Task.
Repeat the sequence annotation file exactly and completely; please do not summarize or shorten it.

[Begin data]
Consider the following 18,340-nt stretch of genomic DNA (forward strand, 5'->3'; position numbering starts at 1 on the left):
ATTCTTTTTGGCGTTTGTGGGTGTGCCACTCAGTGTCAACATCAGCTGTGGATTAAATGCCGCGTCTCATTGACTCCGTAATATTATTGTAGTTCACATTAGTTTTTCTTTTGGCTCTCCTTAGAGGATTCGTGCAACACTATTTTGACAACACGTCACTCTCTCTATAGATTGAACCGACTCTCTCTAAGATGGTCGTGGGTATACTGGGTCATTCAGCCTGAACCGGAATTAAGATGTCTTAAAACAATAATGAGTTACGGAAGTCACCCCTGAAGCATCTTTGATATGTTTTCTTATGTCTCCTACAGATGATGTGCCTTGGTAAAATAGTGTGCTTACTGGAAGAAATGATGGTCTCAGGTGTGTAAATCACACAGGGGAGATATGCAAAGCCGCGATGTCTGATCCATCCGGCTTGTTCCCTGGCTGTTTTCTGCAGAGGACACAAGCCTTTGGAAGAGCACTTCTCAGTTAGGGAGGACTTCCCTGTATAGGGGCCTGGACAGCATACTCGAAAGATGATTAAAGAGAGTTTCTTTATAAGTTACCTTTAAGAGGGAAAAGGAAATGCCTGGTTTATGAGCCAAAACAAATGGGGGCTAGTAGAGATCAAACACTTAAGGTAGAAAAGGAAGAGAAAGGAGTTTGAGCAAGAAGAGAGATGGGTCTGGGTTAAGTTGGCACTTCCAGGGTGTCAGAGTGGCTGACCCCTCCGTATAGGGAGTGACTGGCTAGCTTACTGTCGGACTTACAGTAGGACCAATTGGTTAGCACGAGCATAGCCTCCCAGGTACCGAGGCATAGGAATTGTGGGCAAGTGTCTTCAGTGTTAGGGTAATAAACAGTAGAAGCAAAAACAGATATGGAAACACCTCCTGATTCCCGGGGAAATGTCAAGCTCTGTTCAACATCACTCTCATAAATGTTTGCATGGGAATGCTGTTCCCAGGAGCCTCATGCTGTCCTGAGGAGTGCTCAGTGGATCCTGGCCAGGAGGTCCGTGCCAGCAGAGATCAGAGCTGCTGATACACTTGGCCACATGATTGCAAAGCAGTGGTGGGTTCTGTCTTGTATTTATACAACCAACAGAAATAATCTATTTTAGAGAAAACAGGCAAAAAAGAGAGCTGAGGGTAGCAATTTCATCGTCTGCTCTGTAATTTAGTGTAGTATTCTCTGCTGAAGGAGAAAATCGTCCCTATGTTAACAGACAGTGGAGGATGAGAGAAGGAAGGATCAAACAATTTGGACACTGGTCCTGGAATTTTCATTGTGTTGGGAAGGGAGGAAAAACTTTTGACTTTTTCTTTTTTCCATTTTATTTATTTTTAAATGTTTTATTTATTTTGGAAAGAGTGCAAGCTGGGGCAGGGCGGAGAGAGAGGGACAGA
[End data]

Consider the following 18,340-nt stretch of genomic DNA (forward strand, 5'->3'; position numbering starts at 1 on the left):
ATTCTTTTTGGCGTTTGTGGGTGTGCCACTCAGTGTCAACATCAGCTGTGGATTAAATGCCGCGTCTCATTGACTCCGTAATATTATTGTAGTTCACATTAGTTTTTCTTTTGGCTCTCCTTAGAGGATTCGTGCAACACTATTTTGACAACACGTCACTCTCTCTATAGATTGAACCGACTCTCTCTAAGATGGTCGTGGGTATACTGGGTCATTCAGCCTGAACCGGAATTAAGATGTCTTAAAACAATAATGAGTTACGGAAGTCACCCCTGAAGCATCTTTGATATGTTTTCTTATGTCTCCTACAGATGATGTGCCTTGGTAAAATAGTGTGCTTACTGGAAGAAATGATGGTCTCAGGTGTGTAAATCACACAGGGGAGATATGCAAAGCCGCGATGTCTGATCCATCCGGCTTGTTCCCTGGCTGTTTTCTGCAGAGGACACAAGCCTTTGGAAGAGCACTTCTCAGTTAGGGAGGACTTCCCTGTATAGGGGCCTGGACAGCATACTCGAAAGATGATTAAAGAGAGTTTCTTTATAAGTTACCTTTAAGAGGGAAAAGGAAATGCCTGGTTTATGAGCCAAAACAAATGGGGGCTAGTAGAGATCAAACACTTAAGGTAGAAAAGGAAGAGAAAGGAGTTTGAGCAAGAAGAGAGATGGGTCTGGGTTAAGTTGGCACTTCCAGGGTGTCAGAGTGGCTGACCCCTCCGTATAGGGAGTGACTGGCTAGCTTACTGTCGGACTTACAGTAGGACCAATTGGTTAGCACGAGCATAGCCTCCCAGGTACCGAGGCATAGGAATTGTGGGCAAGTGTCTTCAGTGTTAGGGTAATAAACAGTAGAAGCAAAAACAGATATGGAAACACCTCCTGATTCCCGGGGAAATGTCAAGCTCTGTTCAACATCACTCTCATAAATGTTTGCATGGGAATGCTGTTCCCAGGAGCCTCATGCTGTCCTGAGGAGTGCTCAGTGGATCCTGGCCAGGAGGTCCGTGCCAGCAGAGATCAGAGCTGCTGATACACTTGGCCACATGATTGCAAAGCAGTGGTGGGTTCTGTCTTGTATTTATACAACCAACAGAAATAATCTATTTTAGAGAAAACAGGCAAAAAAGAGAGCTGAGGGTAGCAATTTCATCGTCTGCTCTGTAATTTAGTGTAGTATTCTCTGCTGAAGGAGAAAATCGTCCCTATGTTAACAGACAGTGGAGGATGAGAGAAGGAAGGATCAAACAATTTGGACACTGGTCCTGGAATTTTCATTGTGTTGGGAAGGGAGGAAAAACTTTTGACTTTTTCTTTTTTCCATTTTATTTATTTTTAAATGTTTTATTTATTTTGGAAAGAGTGCAAGCTGGGGCAGGGCGGAGAGAGAGGGACAGA